- London Grammar, If you Wait
The vocals of Hannah Reid are possibly the best of any British artist out there. Cast on a backdrop of minimalist, sparsely spread pop that triggers vague memories of bands like the X.X, make no mistake, London Grammar are the next big band . ‘Wasting my young years’ is the cream of the crop, easily the best song i’ve heard this year
- Disclosure , Settle
Myspace starlights, Disclosure are two brothers from Surrey who’ve gone all the way to the top and beyond with their debut album. Theirs is a pop-esque, synth-rich universe that evokes dense euphoric landscapes that’ll be the soundtrack of some of the best times of your life if you let them. Epic showings at Roskilde and Vega this year are a testament to this.
- Cut Copy, Free your mind
Australian band Cut Copy are the cool kids of disco these days, fusing a wonderfully vintage disco inclination with nomadic vocals and a lingering synth-kick that runs riot in ones mind. Their previous albums were equally overwhelming, albeit less libertine than ‘Free your mind,’ whose title speaks for itself.
- Agnes Obel, Aventine
Denmark is the land of Kim Larsen, Aqua and Agnes Obel. Of the aforementioned, Obel is by far the most skilled singer and the most emblematic of the three. Dark, minimalist and meandering, ‘Aventine’ features the characteristic compelling piano arrangements alongside petal soft vocals that have come to define Obel’s sound.
- Janelle Monae, The electric lady
Janelle Monae is sheer class and her second album is everything her last one was not. Spontaneous, elegant and diverse, Monae’s sound follows a typical r & b vocal trajectory spread over a varied, gentle backdrop of beats that give her the space to sing loud and clear. Collaborations with Prince and Erykah Badu strengthen the mould of a solid album.
BEST OF THE REST
- The Lumineers, The Lumineers
- Rhye, Woman
- Black Milk, No poison, no paradise
- Jon Hopkins, Immunity
- Daft Punk, Random access memories
Aussies bring back the glory days of acid house
December 13 at Lille Vega
Free Your Mind. The album title of Australian indie electronic band Cut Copy is as self-explanatory as they come – a casual maxim that holds true through all aspects of their addictive synth-filled, strobe-stroked beat landscape. One of four fantastic, varied albums by the Aussies, Free Your Mind is the coming of age of a band that’s up there amongst the very best in electronic music at the moment, a point that their sold-out show at Lille Vega on Friday did its best to hammer home.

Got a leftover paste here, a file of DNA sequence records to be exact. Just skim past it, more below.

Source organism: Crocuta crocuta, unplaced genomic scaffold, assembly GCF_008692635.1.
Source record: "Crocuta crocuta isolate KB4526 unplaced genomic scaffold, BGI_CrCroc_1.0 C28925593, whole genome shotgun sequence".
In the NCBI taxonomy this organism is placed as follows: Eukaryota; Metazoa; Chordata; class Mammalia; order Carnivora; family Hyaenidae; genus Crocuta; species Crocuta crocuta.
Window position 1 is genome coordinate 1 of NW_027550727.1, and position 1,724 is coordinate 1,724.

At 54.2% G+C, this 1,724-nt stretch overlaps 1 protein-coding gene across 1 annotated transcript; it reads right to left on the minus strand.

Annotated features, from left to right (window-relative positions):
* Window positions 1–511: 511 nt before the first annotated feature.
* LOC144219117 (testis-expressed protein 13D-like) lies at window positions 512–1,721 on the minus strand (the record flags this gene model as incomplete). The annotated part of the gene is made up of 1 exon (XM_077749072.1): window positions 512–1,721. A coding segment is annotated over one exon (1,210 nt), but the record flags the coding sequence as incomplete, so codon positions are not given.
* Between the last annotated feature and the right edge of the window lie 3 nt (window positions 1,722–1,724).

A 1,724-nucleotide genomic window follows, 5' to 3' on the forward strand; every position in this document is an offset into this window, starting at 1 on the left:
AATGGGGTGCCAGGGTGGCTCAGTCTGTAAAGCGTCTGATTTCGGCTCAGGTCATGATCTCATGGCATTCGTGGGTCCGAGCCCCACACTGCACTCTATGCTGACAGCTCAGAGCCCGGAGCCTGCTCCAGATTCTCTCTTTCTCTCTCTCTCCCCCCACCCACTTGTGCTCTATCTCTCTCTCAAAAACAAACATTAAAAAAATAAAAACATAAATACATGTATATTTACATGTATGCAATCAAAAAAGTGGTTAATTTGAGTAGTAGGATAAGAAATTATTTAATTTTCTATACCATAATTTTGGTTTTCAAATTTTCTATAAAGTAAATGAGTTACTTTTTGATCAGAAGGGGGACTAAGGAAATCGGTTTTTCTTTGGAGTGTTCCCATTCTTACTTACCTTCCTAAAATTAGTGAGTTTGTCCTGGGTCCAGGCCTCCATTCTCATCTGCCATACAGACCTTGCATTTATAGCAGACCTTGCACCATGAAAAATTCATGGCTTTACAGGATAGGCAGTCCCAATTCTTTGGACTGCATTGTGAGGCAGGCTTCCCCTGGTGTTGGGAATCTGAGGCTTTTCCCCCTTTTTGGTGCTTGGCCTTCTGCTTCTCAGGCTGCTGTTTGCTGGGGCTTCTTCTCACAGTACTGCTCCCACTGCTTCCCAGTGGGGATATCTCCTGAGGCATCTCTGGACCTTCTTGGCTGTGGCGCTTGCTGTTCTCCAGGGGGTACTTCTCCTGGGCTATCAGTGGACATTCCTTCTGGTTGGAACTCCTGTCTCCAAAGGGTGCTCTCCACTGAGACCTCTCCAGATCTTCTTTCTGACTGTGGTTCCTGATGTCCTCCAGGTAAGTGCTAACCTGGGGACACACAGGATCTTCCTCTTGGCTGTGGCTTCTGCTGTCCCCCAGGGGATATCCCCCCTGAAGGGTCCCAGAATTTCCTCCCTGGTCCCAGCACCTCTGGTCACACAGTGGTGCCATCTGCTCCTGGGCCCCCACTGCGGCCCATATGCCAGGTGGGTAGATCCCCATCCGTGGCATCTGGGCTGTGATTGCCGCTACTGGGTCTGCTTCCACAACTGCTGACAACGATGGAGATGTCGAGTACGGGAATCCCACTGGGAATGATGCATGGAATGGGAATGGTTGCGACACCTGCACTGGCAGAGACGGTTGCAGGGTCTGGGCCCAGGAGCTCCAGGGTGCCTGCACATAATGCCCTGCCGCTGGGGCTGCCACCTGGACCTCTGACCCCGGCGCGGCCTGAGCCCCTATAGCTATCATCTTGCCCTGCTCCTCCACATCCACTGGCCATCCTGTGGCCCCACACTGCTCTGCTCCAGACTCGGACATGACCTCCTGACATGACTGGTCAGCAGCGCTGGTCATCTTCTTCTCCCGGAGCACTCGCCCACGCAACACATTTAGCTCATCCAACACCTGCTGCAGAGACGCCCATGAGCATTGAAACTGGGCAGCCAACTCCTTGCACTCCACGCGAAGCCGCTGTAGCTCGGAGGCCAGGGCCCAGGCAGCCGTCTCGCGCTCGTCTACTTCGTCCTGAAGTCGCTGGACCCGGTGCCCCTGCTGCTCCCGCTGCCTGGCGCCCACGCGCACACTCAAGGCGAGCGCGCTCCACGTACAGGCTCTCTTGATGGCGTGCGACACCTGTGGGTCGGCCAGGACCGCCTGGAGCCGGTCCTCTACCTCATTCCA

Cut Copy stepped on stage before a crowd more curious than anything else and set the ball rolling with new material off the aforementioned album. The album’s recent release date means it’s not that well known so it took some time for people to warm to the proceedings. Several songs in and material off other Cut Copy albums soon followed suit, creating a sense of familiarity that the crowd responded to with warm enthusiasm.
Not so pleasing however was the crisp, almost plastic quality of some of the sound at times, as the vocals failed to hit the emotional high points that they so often do on their albums. Poor transitions between songs also did their bit to dent the evening’s promise though ultimately there wasn’t much that could dampen the rush of blood to the head from the high points of the show, which came and went with the ferocity of waves on a sandy seashore.
Things peaked midway through and once again towards the end, as the Madchester sound of the late eighties that demarcates Cut Copy’s sound, as some of the most ardent purveyors of the bygone days of Acid house music hit home. Epic strobe-light sessions and crowd surfing at the front of the action accompanied the thundering reverberations on stage, rekindling memories of the days when bands like New Order and Happy Mondays run riot on the airwaves, demarcating what music critics of the day charted as the second summer of love (after Woodstock decades before).
After minds were freed and feet were swayed, Cut Copy exited the smokey stage to raucous applause from an audience who’d been taken back in music history in a show that underlined the credentials of one of the most creative bands around.